Owner: Fly Navy Heritage Trust
Status: Suspended Maintenance


The Sea Vixen is an iconic all-British twin-boom, twin-turbojet fighter that flew from Royal Navy aircraft carriers at the height of the Cold War in the 1960s and 70s, helping to transform the nation’s carrier aviation capability. She was one of the UK’s most notable aircraft designs of the time, with cutting edge technology and the capability to go transonic. The Vixen was the first British aircraft to be armed with guided missiles, rockets and bombs instead of guns and was formidably capable.

With power-folding swept wings and hinged nose-cone, she epitomised the radical and innovative thinking of British engineers and designers of the time, whose designs overcame the challenges of operating the UK’s all-weather interceptor at sea, day and night. Based at RNAS Yeovilton and flying in 899 Naval Air Squadron colours from HMS Eagle, she plays a key role in the story of the evolution of the nation’s carrier aviation heritage.

The Sea Vixen G-CVIX XP924 suffered a hydraulic failure in May 2017 resulting in a highly controlled wheels up landing. The Sea Vixen is now in a period of suspended maintenance, with the aim of preserving her while a viable repair / recovery plan is being developed. For engineering updates see our Oily Rag engineering updates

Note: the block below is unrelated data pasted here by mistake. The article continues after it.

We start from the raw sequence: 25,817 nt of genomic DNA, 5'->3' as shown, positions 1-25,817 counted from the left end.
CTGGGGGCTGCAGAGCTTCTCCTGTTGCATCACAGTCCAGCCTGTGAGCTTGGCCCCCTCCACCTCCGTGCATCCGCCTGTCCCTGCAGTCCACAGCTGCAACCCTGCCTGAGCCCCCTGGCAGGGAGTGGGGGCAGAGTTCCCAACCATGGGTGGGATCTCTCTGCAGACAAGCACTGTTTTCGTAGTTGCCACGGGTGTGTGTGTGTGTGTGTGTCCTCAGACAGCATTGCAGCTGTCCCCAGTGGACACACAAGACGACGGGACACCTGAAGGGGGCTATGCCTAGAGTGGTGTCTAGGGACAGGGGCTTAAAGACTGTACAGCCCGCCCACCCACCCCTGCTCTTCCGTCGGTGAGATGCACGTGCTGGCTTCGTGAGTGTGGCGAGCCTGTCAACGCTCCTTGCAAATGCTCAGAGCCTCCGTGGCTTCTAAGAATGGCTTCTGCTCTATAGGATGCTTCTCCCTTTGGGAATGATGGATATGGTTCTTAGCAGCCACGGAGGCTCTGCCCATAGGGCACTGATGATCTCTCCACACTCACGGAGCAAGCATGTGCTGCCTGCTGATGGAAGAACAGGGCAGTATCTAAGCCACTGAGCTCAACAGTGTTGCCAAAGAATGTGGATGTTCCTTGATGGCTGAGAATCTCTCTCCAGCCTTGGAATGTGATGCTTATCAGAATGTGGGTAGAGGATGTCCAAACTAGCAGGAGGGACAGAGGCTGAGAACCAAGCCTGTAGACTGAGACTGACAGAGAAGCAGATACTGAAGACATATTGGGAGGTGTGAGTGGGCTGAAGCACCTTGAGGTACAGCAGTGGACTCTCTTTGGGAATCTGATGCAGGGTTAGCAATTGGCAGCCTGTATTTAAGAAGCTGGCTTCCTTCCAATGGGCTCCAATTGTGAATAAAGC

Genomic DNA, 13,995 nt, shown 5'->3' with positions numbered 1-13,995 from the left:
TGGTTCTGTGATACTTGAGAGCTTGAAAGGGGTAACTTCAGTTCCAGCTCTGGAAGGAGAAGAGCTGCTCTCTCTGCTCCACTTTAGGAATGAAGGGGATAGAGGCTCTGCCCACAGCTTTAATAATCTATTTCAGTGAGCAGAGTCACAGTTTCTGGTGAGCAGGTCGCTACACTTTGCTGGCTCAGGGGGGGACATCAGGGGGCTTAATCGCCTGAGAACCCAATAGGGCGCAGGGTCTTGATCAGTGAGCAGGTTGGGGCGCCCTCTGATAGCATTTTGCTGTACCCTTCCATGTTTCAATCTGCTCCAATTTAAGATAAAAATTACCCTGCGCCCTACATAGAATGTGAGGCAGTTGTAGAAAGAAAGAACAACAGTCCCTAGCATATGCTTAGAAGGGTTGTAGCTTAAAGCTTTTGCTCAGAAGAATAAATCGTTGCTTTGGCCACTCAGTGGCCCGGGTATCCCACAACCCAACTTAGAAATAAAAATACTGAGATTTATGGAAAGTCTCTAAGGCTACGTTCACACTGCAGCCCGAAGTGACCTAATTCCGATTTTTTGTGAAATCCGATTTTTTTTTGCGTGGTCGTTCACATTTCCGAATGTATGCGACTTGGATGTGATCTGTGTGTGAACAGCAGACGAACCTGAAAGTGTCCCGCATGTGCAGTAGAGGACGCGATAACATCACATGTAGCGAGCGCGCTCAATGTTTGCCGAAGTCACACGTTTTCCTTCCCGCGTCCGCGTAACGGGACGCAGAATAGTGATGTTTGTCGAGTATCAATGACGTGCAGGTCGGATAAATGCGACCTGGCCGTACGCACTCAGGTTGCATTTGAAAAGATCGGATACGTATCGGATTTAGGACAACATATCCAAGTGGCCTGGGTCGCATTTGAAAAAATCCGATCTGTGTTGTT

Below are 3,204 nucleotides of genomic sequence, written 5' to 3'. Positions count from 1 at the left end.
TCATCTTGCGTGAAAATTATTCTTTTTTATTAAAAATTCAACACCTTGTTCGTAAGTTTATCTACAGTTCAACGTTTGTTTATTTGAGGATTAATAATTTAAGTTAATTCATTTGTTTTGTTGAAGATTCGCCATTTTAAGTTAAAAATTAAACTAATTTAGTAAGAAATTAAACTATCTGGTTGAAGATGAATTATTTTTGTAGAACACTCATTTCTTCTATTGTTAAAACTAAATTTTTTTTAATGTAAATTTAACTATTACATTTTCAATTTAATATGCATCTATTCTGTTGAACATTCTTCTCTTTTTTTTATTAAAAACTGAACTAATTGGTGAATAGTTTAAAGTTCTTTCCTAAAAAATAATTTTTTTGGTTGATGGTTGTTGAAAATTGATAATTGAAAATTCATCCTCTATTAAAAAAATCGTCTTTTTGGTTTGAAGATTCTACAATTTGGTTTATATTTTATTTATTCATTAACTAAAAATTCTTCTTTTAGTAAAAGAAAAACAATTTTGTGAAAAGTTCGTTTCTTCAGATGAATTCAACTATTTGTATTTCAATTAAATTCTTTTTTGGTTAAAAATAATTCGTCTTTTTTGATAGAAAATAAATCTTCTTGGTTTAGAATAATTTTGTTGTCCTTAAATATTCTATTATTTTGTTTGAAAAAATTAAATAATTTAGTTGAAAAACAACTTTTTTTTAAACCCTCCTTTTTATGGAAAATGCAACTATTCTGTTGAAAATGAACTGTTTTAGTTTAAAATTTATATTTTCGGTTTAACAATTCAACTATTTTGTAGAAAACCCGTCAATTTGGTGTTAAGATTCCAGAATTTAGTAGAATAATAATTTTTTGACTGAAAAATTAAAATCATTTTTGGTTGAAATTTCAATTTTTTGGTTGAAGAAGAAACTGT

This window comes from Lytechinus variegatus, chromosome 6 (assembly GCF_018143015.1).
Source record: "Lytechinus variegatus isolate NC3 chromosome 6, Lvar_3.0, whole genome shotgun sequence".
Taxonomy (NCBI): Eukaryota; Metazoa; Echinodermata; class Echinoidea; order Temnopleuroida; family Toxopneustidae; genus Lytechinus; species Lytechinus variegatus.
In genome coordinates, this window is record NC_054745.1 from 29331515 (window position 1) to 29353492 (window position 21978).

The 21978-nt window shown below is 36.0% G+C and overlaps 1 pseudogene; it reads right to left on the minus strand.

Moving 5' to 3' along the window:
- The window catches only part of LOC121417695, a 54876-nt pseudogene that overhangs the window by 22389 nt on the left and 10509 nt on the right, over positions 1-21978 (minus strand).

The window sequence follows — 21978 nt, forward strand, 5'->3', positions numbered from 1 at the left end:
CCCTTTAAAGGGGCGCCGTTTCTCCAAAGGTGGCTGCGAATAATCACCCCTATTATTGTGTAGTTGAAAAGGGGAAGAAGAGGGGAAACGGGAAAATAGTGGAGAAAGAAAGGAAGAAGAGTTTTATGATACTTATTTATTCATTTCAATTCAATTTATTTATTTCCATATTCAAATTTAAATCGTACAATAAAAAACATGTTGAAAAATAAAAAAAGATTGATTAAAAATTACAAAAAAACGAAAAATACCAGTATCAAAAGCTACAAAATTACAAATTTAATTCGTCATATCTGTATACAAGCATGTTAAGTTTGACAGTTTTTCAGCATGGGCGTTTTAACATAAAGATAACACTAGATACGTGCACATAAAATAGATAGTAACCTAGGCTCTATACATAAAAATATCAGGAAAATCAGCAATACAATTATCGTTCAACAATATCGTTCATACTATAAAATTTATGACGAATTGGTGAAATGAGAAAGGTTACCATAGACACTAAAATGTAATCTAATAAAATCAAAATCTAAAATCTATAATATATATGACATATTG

Tech Specs

  • Crew: 2

Flight Specs :

Speed -
690mph / 594 Kts
Range -
600 miles
Ceiling -
48,000 ft
Full Specs


The Sea Vixen entered service with the Fleet Air Arm in 1959 replacing the Sea Venom.  Sea Vixens, flying from HMS Centaur in 1964, took part in the successful operation to restore stability in the East African state of Tanganyika.  In 1961 and 1964, Sea Vixens saw service in the Persian Gulf and later in the 1960s they played a crucial role during the days of the Beira Patrol preventing oil reaching landlocked Rhodesia. In 1967 Sea Vixens also helped cover the withdrawal from Aden.

XP 924 first flew on 23 September 1963 and was delivered to 899 Squadron at RNAS Yeovilton on 18 December 1963.  The aircraft suffered a number of incidents during its time in squadron service.  Tyre bursts, canopy shattering, some engine problems and, while serving at sea in HMS Eagle, an inadvertent release of a practice bomb near the island of Gan in the Indian Ocean!  Retirement from active service sent her to Royal Naval Aircraft Yard at Belfast in August 1971.  The Royal Aircraft Establishments (RAE) at Farnborough and Llanbedr were in possession from 4 June 1973 until August 1977.  Flight Refuelling took over on 11 October 1977 at Tarrant Rushton and converted her to a Drone (D3) with a Red and Yellow paint scheme to improve visual acuity.  In February 1996 she was taken on by de Havilland Aviation and was re-registered as G-CVIX.  In May 2003 she was painted in “Red Bull” colours as a sponsorship arrangement and was subsequently purchased on 18 April 2006 by Drilling Systems Ltd (Mr Julian Jones) and operated from Bournemouth.  March 2007 saw a return to Naval colours as XP 924 with the 899 Squadron mailed fist logo.  The aircraft was gifted to Naval Aviation Ltd in September 2014 and now operates from the Royal Naval Air Station Yeovilton.